Hope Plantation Before & After:

Historic Hope, built in 1803, is an early house built in the Palladian mode of the federal style, located on the Carolina Coastal Plain, near Windsor, North Carolina, in the United States.
The plantation house was built by David Stone, a member of the coastal Carolina planter class, later Governor of North Carolina and a United States senator. One of the finest examples of Palladian design built in timber, the manor house is slightly modified by neo-classical elements.
The facade has five bays and a pedimented double portico with the original Chinese Chippendale balustrade. Crowning the house is a widow’s walk with matching railing. The interior of the house displays a height and grandeur rare in the region, and is furnished with a unique collection of period furniture, art and artifacts.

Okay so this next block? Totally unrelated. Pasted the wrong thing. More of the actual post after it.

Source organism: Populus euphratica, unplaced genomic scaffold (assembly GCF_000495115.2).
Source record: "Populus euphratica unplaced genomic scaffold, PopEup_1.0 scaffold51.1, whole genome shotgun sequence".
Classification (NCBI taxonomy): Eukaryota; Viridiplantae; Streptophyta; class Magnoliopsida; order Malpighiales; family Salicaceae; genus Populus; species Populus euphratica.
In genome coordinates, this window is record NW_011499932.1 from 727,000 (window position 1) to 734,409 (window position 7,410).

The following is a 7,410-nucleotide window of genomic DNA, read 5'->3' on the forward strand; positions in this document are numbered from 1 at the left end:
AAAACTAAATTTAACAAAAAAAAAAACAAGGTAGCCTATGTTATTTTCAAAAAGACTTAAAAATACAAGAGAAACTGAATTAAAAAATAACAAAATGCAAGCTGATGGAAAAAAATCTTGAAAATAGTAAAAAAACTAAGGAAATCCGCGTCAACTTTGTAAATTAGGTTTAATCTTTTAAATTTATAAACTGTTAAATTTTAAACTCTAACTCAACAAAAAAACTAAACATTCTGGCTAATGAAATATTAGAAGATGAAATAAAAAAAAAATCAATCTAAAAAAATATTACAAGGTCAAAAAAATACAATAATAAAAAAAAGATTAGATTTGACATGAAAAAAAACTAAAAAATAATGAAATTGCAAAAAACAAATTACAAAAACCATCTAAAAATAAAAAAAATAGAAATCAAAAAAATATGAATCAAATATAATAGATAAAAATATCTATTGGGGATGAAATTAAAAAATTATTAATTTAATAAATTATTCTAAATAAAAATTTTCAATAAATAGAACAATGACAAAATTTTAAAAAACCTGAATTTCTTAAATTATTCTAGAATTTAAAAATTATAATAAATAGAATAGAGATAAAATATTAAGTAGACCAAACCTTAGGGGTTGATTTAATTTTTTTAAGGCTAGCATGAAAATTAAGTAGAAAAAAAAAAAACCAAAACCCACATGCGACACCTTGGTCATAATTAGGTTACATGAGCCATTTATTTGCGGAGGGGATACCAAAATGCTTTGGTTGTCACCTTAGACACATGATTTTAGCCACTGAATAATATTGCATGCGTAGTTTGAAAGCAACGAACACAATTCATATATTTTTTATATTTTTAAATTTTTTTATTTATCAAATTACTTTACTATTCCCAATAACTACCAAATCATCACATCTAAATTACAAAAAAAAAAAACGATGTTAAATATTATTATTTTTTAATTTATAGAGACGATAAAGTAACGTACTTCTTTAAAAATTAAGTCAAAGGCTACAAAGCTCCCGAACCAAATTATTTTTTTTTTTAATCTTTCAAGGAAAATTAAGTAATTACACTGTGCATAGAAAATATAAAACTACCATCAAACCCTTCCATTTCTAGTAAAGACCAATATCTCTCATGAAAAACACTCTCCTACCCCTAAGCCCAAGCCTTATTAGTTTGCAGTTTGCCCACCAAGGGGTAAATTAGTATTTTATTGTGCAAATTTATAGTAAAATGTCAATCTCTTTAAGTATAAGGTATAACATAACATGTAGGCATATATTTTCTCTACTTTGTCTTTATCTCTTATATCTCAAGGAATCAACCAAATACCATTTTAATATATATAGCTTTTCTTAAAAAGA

The house was sold by David Stone’s son in 1836, and then passed through many hands. It endured decades of neglect. When rehabilitation of the structure was first considered in the 1960s and the state approached for aid by local citizens the executive director of the North Carolina Department of Archives and History said, “Hope is hopeless.”[11]
However, the Hope enthusiasts were not to be deterred and on February 2, 1965, the Historic Hope Foundation, Incorporated was chartered. The house was bought by the Foundation and a largely grass-roots restoration effort was launched.
By the late summer of the 1972, the restoration was complete.